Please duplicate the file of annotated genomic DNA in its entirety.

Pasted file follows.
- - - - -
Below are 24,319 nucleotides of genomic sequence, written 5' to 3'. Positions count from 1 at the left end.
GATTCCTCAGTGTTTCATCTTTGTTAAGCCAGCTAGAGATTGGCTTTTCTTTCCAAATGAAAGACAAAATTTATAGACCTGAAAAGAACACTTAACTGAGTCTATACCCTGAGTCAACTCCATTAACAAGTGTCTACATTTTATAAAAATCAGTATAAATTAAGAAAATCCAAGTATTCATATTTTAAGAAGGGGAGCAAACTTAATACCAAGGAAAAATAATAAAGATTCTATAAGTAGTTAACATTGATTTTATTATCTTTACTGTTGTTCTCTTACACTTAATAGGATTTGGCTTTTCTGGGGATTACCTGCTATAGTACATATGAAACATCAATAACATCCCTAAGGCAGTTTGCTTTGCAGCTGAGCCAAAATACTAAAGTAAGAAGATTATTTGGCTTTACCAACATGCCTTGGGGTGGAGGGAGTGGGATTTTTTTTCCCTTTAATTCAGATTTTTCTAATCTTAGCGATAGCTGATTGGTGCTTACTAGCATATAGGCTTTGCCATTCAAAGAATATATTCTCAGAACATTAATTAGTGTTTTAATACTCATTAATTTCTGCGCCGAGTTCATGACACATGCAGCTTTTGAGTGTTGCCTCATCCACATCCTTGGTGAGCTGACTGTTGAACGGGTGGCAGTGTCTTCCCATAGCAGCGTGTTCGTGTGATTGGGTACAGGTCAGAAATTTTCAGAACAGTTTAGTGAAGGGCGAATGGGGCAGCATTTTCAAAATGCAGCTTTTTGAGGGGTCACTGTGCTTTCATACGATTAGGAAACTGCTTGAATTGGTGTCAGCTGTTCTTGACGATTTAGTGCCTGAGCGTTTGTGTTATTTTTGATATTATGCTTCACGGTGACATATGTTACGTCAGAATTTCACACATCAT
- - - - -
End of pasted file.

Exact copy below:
Below are 24,319 nucleotides of genomic sequence, written 5' to 3'. Positions count from 1 at the left end.
GATTCCTCAGTGTTTCATCTTTGTTAAGCCAGCTAGAGATTGGCTTTTCTTTCCAAATGAAAGACAAAATTTATAGACCTGAAAAGAACACTTAACTGAGTCTATACCCTGAGTCAACTCCATTAACAAGTGTCTACATTTTATAAAAATCAGTATAAATTAAGAAAATCCAAGTATTCATATTTTAAGAAGGGGAGCAAACTTAATACCAAGGAAAAATAATAAAGATTCTATAAGTAGTTAACATTGATTTTATTATCTTTACTGTTGTTCTCTTACACTTAATAGGATTTGGCTTTTCTGGGGATTACCTGCTATAGTACATATGAAACATCAATAACATCCCTAAGGCAGTTTGCTTTGCAGCTGAGCCAAAATACTAAAGTAAGAAGATTATTTGGCTTTACCAACATGCCTTGGGGTGGAGGGAGTGGGATTTTTTTTCCCTTTAATTCAGATTTTTCTAATCTTAGCGATAGCTGATTGGTGCTTACTAGCATATAGGCTTTGCCATTCAAAGAATATATTCTCAGAACATTAATTAGTGTTTTAATACTCATTAATTTCTGCGCCGAGTTCATGACACATGCAGCTTTTGAGTGTTGCCTCATCCACATCCTTGGTGAGCTGACTGTTGAACGGGTGGCAGTGTCTTCCCATAGCAGCGTGTTCGTGTGATTGGGTACAGGTCAGAAATTTTCAGAACAGTTTAGTGAAGGGCGAATGGGGCAGCATTTTCAAAATGCAGCTTTTTGAGGGGTCACTGTGCTTTCATACGATTAGGAAACTGCTTGAATTGGTGTCAGCTGTTCTTGACGATTTAGTGCCTGAGCGTTTGTGTTATTTTTGATATTATGCTTCACGGTGACATATGTTACGTCAGAATTTCACACATCAT